“It sounds ridiculous now, but we actually talked about Social Work buying properties in Muirhouse or Pilton, and our men … it was all men … would be able to move into houses. That never materialised, |I’m glad to say. Really, it would have been quite inappropriate for Social Work to be managing houses.”
Laurie’s boss was Peter Bates, later director of Tayside’s Social Work Department. One day he told the staff they’d be meeting someone ‘very important’. That turned out to be Councillor Cook, who seemed relieved to find some kindred spirits.
It was at this time that Laurie became much more involved in the whole issue of the Edinburgh lodging houses, all but one being in the Grassmarket area. The Grassmarket Project persuaded the newly established Health Board to support a survey to find out more about the GP registration status of people who lived in hostels, and using volunteers managed to gather information from just over 1,000 people on one night.
For perhaps the first time there was a proper understanding of who lived in the hostels, how they got there, what age they were and how long they had lived there. That new understanding brought a homeless persons’ GP clinic into the Cowgate, serving hostel residents until the time when the old lodging houses were closing.
While still at the Grassmarket Project, Laurie became involved in a survey of all 53 Scottish housing authorities for a report called ‘Letting In Single People’. The report revealed hugely restrictive and inconsistent practices across councils for single people looking for a home, many of which effectively excluded whole groups of people from council housing.
“Nithsdale was the most extreme,” Laurie highlighted. “A woman had to be 50, and a man 60 or 65, I can’t remember exactly, just to get their name on the waiting list. The receptionist would simply turn you away, there was no point in applying. At the other end, Glasgow accepted 16-year-olds, as did North East Fife which was held up as a good example.”
The Letting in Single People report was the basis for an effective campaign which Laurie continued after his appointment as director of the Scottish Council for Single Homeless. Laurie and his colleagues at SCSH were influential in campaigning for the Housing (Homeless Persons) Bill to include Scotland, persuading the Scottish Office eventually to create and publish the homelessness Code of Guidance, and in opening council house waiting lists up to people aged 16 or over.
Care in the Community is another area where Laurie and his SCSH colleagues made a significant contribution. Laurie himself takes up the story in an (edited) email sent to Scottish Housing News.
“In the Grassmarket Project, we got a bit of a name for being ‘social work specialists in homelessness policy’. Towards the end of the Housing (Homeless Persons) Bill’s progress through Parliament, the Scottish Central and Local Government Statistical Liaison Committee set up a sub-committee to recommend how statistics should be collected by local authorities on the homeless people approaching them under the Act. Sandy Murray from Aberdeen and I were the two social work members of that sub-committee.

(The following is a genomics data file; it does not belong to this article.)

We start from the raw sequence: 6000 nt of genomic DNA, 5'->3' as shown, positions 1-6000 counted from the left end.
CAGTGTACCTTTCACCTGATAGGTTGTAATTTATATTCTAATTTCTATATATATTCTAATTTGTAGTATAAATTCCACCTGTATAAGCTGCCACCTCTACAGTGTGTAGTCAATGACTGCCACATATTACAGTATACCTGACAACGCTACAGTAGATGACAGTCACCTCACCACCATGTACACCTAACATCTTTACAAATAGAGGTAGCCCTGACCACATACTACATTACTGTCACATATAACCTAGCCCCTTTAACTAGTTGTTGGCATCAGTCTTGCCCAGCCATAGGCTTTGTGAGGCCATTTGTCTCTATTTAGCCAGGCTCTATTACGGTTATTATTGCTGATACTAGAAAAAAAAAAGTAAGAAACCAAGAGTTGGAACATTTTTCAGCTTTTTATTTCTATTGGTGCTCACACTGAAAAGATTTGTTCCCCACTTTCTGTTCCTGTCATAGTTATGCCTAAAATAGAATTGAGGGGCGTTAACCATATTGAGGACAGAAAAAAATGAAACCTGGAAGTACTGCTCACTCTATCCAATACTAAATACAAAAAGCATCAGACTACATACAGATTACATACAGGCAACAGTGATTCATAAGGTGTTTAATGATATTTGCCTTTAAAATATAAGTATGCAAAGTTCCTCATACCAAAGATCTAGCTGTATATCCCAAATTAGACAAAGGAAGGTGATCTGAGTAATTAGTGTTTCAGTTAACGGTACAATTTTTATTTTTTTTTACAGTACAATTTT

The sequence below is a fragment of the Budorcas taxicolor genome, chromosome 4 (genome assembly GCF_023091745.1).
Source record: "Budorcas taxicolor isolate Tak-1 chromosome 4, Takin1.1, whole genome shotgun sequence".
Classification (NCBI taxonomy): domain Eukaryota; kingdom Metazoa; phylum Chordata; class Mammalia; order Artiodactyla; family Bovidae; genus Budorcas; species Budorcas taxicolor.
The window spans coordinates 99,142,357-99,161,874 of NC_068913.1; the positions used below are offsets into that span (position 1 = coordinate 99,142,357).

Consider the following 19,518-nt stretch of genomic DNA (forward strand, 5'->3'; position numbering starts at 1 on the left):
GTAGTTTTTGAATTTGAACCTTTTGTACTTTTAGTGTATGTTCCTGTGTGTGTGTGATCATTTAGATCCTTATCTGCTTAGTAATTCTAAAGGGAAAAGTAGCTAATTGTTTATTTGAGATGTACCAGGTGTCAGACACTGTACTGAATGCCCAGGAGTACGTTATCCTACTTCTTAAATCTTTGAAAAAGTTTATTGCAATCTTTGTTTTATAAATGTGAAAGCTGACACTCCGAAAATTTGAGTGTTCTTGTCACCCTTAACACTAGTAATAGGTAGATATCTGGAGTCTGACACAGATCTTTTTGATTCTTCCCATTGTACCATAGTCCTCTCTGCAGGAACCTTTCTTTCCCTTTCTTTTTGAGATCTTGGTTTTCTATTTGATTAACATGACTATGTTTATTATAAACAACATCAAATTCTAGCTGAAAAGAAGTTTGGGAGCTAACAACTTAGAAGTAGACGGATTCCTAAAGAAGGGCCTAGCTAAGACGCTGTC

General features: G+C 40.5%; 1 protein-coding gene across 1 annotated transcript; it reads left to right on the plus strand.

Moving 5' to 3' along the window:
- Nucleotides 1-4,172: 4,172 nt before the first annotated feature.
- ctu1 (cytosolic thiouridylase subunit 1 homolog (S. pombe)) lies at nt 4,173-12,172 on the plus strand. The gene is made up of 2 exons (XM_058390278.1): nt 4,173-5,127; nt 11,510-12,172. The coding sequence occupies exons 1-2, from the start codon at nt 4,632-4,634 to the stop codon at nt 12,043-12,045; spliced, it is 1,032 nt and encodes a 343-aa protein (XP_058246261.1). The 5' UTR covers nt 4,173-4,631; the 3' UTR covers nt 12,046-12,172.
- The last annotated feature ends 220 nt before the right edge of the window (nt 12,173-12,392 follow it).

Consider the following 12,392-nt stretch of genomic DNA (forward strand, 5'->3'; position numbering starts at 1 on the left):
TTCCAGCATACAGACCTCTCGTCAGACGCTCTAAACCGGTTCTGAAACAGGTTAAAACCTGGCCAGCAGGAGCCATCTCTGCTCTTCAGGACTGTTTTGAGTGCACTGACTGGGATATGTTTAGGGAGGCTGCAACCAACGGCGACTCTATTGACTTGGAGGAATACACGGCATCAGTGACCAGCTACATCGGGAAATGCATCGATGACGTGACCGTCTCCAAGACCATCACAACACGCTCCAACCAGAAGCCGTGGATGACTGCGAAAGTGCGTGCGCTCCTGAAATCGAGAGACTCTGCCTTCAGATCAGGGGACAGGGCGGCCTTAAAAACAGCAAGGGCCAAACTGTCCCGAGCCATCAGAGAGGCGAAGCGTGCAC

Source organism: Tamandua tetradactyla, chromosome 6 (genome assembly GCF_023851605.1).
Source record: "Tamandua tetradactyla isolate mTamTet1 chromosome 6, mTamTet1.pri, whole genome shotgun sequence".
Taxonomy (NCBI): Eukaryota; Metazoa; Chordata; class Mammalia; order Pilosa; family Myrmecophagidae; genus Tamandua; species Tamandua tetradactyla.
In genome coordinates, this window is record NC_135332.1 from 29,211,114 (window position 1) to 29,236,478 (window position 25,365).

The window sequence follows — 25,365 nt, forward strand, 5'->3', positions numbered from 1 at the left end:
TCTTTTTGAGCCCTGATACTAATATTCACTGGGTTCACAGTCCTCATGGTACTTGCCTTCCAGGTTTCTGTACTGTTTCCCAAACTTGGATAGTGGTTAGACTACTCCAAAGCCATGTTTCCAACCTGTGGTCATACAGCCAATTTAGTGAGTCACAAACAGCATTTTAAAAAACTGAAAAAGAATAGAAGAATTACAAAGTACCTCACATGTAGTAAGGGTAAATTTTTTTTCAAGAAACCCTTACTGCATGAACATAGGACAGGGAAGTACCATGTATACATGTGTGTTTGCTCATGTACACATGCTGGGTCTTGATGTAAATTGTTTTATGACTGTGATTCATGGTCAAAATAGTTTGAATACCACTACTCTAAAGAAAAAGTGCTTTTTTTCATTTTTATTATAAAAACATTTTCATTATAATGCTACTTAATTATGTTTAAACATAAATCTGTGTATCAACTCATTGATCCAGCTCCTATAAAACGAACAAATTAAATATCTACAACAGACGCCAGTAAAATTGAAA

“We picked up the issue of people who were homeless in long-stay hospitals and in prisons. With long-stay patients, we did an investigation into psychiatric, geriatric, learning disability and physical disability hospitals around the country.
“We asked to meet with the staff most knowledgeable about discharge plans for patients with uncertain accommodation arrangements, and whether there were any patients in the hospital simply because there was no suitable housing available in the community.
“Lennox Castle, Glasgow’s principal Learning Disability hospital could not think of any of its 1,200 patients who would manage in conventional housing, even with support. On the other hand, the medical director of Edinburgh’s equivalent hospital, Gogarburn, said every patient could be discharged with the right support in the community, and she was, in principle, in favour of closing down the institution immediately.
“This relatively small piece of basic research proved invaluable in generating discussion about the need for a community care policy in Scotland in the early 80s. In England there had been a fairly recent Department of Health announcement with formal guidance and a financially backed plan to close long-stay, especially learning disability, hospitals, but Scottish Office ministers took the opposite line and said that there was no problem to be addressed!
“SCSH then took a lead role in organising and then servicing what became the Care in the Community Scottish Working Group with representatives from professional associations including housing, social work, medicine, nursing, CoSLA, SFHA, CIH, Directors of Social Work, specialist national care organisations and others.
“I was secretary to the Working Group which must have continued for about ten years until there was a change of heart in the Scottish Office. On reflection, I think that the Working Group did have quite an impact and very much helped to achieve the positive changes that were eventually introduced. Whilst there were obviously still niggles, housing was brought on board to play a key and integral part, and has often taken the lead, in the process of making community care work in different parts of Scotland.”
Outside SCSH, Laurie has made a huge contribution to the founding and development of Kingdom Housing Association. Starting with the replacement of the last homeless persons’ hostel in Fife, Kingdom now has over 6,000 houses. The association has financial muscle too, having negotiated in 2018 a private placement loan of £85 million to finance development.
Among other things, it has an innovative employment project called the Naumann Initiative which helps homeless people into both housing and work. There is also supported accommodation, with a recent example being the conversion of the historic Hunter House for five flats, a part of the Government sponsored rapid rehousing plan.
It’s been hard work… forty odd years of reading the Kingdom board papers on Monday nights. He said: “Reading the papers took longer than attending the meetings themselves.”
Laurie and I had a long, wide-ranging conversation, sitting looking out over the Forth from his home in Kinghorn. There is far more to Laurie’s life and work than we could ever cover here. Given his family origins as Quakers and peace activists, I asked him if he had lived the life he wanted to live. His answer was considered, and modest.
“I don’t think I ever planned anything quite like this. It’s been in some ways rather extraordinary. For example, signing a contract for £85 million is something I never thought I would do. I think in regard to both SCSH and Kingdom, I have contributed something. Some things might not have happened otherwise. I do think my housing contribution has been worthwhile.”